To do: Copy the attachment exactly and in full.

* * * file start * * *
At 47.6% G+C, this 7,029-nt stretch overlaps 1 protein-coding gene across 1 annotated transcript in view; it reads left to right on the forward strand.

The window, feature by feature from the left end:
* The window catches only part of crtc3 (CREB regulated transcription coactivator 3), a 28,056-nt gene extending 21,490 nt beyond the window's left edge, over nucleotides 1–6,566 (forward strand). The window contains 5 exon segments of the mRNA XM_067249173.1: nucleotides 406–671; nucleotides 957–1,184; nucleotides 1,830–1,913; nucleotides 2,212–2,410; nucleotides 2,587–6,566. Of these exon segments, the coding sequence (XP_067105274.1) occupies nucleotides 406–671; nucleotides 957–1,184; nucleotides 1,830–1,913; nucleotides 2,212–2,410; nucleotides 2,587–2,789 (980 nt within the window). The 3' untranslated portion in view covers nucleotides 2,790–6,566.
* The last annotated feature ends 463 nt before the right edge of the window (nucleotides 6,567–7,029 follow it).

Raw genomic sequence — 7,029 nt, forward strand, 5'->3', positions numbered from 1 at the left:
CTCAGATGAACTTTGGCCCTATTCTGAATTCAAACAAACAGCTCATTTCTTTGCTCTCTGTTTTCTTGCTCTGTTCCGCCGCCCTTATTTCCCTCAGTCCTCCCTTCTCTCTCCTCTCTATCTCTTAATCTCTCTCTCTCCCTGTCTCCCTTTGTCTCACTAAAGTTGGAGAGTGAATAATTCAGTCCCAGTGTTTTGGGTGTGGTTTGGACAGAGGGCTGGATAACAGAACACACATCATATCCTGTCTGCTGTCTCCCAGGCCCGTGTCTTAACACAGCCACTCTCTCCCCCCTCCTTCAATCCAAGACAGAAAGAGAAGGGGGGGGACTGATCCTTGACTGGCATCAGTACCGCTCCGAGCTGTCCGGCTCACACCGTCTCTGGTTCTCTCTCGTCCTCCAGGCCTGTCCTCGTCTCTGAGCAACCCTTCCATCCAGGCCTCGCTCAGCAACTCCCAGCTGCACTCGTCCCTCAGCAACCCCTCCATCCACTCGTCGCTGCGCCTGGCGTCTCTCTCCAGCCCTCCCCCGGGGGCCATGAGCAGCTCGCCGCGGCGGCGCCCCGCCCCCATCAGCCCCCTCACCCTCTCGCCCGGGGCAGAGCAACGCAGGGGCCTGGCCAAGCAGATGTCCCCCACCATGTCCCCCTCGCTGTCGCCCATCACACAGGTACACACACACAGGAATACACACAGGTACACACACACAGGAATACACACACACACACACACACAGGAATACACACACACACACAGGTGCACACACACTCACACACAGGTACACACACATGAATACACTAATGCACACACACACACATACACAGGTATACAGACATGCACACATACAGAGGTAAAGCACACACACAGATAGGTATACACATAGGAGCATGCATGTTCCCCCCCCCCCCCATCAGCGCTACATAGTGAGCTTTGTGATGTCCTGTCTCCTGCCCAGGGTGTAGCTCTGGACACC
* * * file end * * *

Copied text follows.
At 47.6% G+C, this 7,029-nt stretch overlaps 1 protein-coding gene across 1 annotated transcript in view; it reads left to right on the forward strand.

The window, feature by feature from the left end:
* The window catches only part of crtc3 (CREB regulated transcription coactivator 3), a 28,056-nt gene extending 21,490 nt beyond the window's left edge, over nucleotides 1–6,566 (forward strand). The window contains 5 exon segments of the mRNA XM_067249173.1: nucleotides 406–671; nucleotides 957–1,184; nucleotides 1,830–1,913; nucleotides 2,212–2,410; nucleotides 2,587–6,566. Of these exon segments, the coding sequence (XP_067105274.1) occupies nucleotides 406–671; nucleotides 957–1,184; nucleotides 1,830–1,913; nucleotides 2,212–2,410; nucleotides 2,587–2,789 (980 nt within the window). The 3' untranslated portion in view covers nucleotides 2,790–6,566.
* The last annotated feature ends 463 nt before the right edge of the window (nucleotides 6,567–7,029 follow it).

Raw genomic sequence — 7,029 nt, forward strand, 5'->3', positions numbered from 1 at the left:
CTCAGATGAACTTTGGCCCTATTCTGAATTCAAACAAACAGCTCATTTCTTTGCTCTCTGTTTTCTTGCTCTGTTCCGCCGCCCTTATTTCCCTCAGTCCTCCCTTCTCTCTCCTCTCTATCTCTTAATCTCTCTCTCTCCCTGTCTCCCTTTGTCTCACTAAAGTTGGAGAGTGAATAATTCAGTCCCAGTGTTTTGGGTGTGGTTTGGACAGAGGGCTGGATAACAGAACACACATCATATCCTGTCTGCTGTCTCCCAGGCCCGTGTCTTAACACAGCCACTCTCTCCCCCCTCCTTCAATCCAAGACAGAAAGAGAAGGGGGGGGACTGATCCTTGACTGGCATCAGTACCGCTCCGAGCTGTCCGGCTCACACCGTCTCTGGTTCTCTCTCGTCCTCCAGGCCTGTCCTCGTCTCTGAGCAACCCTTCCATCCAGGCCTCGCTCAGCAACTCCCAGCTGCACTCGTCCCTCAGCAACCCCTCCATCCACTCGTCGCTGCGCCTGGCGTCTCTCTCCAGCCCTCCCCCGGGGGCCATGAGCAGCTCGCCGCGGCGGCGCCCCGCCCCCATCAGCCCCCTCACCCTCTCGCCCGGGGCAGAGCAACGCAGGGGCCTGGCCAAGCAGATGTCCCCCACCATGTCCCCCTCGCTGTCGCCCATCACACAGGTACACACACACAGGAATACACACAGGTACACACACACAGGAATACACACACACACACACACACAGGAATACACACACACACACAGGTGCACACACACTCACACACAGGTACACACACATGAATACACTAATGCACACACACACACATACACAGGTATACAGACATGCACACATACAGAGGTAAAGCACACACACAGATAGGTATACACATAGGAGCATGCATGTTCCCCCCCCCCCCCATCAGCGCTACATAGTGAGCTTTGTGATGTCCTGTCTCCTGCCCAGGGTGTAGCTCTGGACACC